Instruction necessarily happens in a context, a culture. Culture is one of the pillars of an engaging course.
I made the image below to show what I think of as the four pillars of engagement.
In other words, a learner is more likely to be engaged in a course if it takes place in a culture that values learning. A culture truly values learning, at least in a professional services environment, when learners believe:
- Class time is just as important as billable time. If an emergency with a client arises, the right thing to do is to step out of the classroom to deal with it rather than distract others.
- They will be held accountable on the job for learning the material in class (natural consequences).
- They should set an example for others in the class by actively participating.
- They have a responsibility to future participants to help improve the course by providing thoughtful feedback.
The learning culture of an organization is set by the leaders. If the leaders deliver the right messages and themselves demonstrate desirable behaviors, a culture respectful of learning is born. If the culture in an organization is not conducive to learning, an instructional designer has to figure out either how to overcome it, or how to change the culture. Not easy!
The other pillars are just as important. If the design or delivery of the course is lacking, engagement wavers. Learners have to perceive that a course had value. And the environment has to be free from more compelling distractions.*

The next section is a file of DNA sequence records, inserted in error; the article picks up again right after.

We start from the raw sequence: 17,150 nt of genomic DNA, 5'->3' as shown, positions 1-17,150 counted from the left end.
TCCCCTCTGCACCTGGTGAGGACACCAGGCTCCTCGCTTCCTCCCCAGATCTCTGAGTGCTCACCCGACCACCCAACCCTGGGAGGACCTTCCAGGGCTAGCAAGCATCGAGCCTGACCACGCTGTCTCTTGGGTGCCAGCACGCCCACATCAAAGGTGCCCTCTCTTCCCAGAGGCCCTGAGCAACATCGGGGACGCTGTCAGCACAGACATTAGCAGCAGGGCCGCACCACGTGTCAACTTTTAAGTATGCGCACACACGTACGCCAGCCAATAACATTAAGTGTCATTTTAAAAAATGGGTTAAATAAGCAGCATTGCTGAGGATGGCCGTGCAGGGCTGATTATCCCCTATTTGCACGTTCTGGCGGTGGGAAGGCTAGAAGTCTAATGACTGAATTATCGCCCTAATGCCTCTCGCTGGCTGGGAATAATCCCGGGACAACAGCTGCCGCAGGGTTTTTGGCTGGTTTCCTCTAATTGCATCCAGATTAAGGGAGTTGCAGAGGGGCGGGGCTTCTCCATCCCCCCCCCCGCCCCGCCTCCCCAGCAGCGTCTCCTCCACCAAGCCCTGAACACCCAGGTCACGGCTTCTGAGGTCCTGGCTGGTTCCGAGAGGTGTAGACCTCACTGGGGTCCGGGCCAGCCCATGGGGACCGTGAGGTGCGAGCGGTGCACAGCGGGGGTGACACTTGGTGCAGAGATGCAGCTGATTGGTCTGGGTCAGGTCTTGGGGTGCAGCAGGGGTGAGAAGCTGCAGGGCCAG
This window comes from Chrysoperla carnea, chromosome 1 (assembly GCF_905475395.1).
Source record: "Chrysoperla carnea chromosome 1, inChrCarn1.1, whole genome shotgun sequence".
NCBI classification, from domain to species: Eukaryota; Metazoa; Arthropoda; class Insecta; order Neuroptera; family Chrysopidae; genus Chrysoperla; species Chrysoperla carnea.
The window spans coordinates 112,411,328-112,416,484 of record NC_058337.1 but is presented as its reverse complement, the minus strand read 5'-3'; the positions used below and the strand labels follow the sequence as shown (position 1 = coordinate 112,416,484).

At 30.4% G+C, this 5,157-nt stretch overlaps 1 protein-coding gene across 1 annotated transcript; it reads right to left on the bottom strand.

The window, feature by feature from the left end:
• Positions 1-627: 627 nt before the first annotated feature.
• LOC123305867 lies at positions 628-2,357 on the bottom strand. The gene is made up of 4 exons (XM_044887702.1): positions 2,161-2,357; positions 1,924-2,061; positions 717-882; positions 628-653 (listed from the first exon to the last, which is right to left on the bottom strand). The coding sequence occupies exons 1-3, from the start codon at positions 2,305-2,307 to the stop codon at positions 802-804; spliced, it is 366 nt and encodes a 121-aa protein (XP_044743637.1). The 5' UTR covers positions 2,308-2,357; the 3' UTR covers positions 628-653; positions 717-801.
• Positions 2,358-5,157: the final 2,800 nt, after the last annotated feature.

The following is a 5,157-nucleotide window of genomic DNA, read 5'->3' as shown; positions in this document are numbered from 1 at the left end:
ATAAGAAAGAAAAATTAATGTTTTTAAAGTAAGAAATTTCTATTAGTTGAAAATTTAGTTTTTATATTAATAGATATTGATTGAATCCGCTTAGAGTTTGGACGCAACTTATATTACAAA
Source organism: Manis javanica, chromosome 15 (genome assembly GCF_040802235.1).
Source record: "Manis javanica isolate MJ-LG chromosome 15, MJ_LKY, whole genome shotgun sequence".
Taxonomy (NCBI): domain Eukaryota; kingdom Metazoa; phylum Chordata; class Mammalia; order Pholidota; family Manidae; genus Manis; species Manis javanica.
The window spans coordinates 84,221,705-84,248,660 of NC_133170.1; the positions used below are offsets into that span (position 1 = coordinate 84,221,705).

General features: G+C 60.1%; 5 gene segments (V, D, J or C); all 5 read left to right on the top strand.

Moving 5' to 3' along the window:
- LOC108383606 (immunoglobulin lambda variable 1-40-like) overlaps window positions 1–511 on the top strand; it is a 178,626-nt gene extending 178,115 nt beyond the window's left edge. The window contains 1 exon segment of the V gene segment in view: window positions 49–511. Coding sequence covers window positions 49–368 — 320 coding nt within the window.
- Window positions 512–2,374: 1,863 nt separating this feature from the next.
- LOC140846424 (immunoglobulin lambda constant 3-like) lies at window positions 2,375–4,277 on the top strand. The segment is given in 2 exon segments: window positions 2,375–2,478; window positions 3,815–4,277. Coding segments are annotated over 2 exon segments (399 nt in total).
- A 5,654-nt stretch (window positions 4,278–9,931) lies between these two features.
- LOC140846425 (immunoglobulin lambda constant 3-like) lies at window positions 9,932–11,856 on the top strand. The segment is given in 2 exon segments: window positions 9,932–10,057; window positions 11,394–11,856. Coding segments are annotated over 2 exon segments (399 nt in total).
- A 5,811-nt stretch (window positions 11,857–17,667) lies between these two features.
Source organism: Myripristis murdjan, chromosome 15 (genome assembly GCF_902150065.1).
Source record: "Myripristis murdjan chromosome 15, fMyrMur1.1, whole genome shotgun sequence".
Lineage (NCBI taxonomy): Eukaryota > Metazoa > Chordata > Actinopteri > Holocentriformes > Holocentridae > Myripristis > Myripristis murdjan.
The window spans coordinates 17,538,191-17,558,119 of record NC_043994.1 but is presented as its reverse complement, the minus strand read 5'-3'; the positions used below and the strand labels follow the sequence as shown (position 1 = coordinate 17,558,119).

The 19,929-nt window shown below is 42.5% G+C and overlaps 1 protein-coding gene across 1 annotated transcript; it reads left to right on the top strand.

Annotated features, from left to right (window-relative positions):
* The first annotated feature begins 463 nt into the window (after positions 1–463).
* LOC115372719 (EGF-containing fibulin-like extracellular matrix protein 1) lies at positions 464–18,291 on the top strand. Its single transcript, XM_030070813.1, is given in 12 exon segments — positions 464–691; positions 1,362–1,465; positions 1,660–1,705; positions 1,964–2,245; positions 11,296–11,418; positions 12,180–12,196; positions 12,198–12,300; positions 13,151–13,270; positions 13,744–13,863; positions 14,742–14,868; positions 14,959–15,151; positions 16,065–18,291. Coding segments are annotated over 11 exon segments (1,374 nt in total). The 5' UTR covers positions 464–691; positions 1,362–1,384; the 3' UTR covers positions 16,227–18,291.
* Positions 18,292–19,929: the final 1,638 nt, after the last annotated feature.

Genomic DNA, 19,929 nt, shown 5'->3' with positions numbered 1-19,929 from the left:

The chain at the top represents a fail safe for weak pillars. As an instructional designer, I want people to engage with a course because it has a great design, a great instructor, relevant content, an appropriate environment, and a group of participants who have come to learn. I don’t want people to engage because “I need to pass a test.” I want participants to engage because they see the value, because the elements of the course come together to make it easy to achieve a state of flow.
In other words, I like building pillars.
*While thinking about this model, I tried hard to come up with a positive adjective that describes the quality of encouraging people to focus on a problem or presentation–something better than “not distracting.” “Quiet” isn’t really what I’m going for; a classroom can be loud but still have everyone totally focused on the task at hand. I’m open to suggestions.